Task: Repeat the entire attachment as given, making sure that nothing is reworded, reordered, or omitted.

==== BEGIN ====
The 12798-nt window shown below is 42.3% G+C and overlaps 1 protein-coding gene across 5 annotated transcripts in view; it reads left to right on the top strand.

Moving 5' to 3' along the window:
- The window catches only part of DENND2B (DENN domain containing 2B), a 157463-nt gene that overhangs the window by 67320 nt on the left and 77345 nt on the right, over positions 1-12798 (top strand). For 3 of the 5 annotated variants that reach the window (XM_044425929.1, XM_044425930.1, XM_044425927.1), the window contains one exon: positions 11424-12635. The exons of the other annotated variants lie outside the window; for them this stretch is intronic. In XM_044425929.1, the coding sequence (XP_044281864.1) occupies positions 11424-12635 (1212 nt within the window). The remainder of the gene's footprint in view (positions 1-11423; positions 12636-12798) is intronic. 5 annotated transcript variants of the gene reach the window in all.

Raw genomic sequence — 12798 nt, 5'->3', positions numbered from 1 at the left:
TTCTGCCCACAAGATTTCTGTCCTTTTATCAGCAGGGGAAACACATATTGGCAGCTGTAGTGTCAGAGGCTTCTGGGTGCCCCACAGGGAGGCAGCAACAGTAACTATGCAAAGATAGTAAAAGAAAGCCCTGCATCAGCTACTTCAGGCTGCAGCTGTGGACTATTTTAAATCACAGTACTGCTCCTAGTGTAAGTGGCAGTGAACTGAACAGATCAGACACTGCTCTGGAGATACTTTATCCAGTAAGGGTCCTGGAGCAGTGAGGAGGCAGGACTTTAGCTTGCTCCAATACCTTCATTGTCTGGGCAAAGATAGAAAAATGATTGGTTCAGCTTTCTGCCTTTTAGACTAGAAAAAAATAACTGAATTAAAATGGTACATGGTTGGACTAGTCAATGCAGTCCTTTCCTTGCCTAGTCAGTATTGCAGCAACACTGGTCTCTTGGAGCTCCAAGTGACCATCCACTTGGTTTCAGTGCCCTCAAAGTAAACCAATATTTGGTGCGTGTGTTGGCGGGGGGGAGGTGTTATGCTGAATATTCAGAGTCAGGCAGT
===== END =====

The 12798-nt window shown below is 42.3% G+C and overlaps 1 protein-coding gene across 5 annotated transcripts in view; it reads left to right on the top strand.

Moving 5' to 3' along the window:
- The window catches only part of DENND2B (DENN domain containing 2B), a 157463-nt gene that overhangs the window by 67320 nt on the left and 77345 nt on the right, over positions 1-12798 (top strand). For 3 of the 5 annotated variants that reach the window (XM_044425929.1, XM_044425930.1, XM_044425927.1), the window contains one exon: positions 11424-12635. The exons of the other annotated variants lie outside the window; for them this stretch is intronic. In XM_044425929.1, the coding sequence (XP_044281864.1) occupies positions 11424-12635 (1212 nt within the window). The remainder of the gene's footprint in view (positions 1-11423; positions 12636-12798) is intronic. 5 annotated transcript variants of the gene reach the window in all.

Raw genomic sequence — 12798 nt, 5'->3', positions numbered from 1 at the left:
TTCTGCCCACAAGATTTCTGTCCTTTTATCAGCAGGGGAAACACATATTGGCAGCTGTAGTGTCAGAGGCTTCTGGGTGCCCCACAGGGAGGCAGCAACAGTAACTATGCAAAGATAGTAAAAGAAAGCCCTGCATCAGCTACTTCAGGCTGCAGCTGTGGACTATTTTAAATCACAGTACTGCTCCTAGTGTAAGTGGCAGTGAACTGAACAGATCAGACACTGCTCTGGAGATACTTTATCCAGTAAGGGTCCTGGAGCAGTGAGGAGGCAGGACTTTAGCTTGCTCCAATACCTTCATTGTCTGGGCAAAGATAGAAAAATGATTGGTTCAGCTTTCTGCCTTTTAGACTAGAAAAAAATAACTGAATTAAAATGGTACATGGTTGGACTAGTCAATGCAGTCCTTTCCTTGCCTAGTCAGTATTGCAGCAACACTGGTCTCTTGGAGCTCCAAGTGACCATCCACTTGGTTTCAGTGCCCTCAAAGTAAACCAATATTTGGTGCGTGTGTTGGCGGGGGGGAGGTGTTATGCTGAATATTCAGAGTCAGGCAGT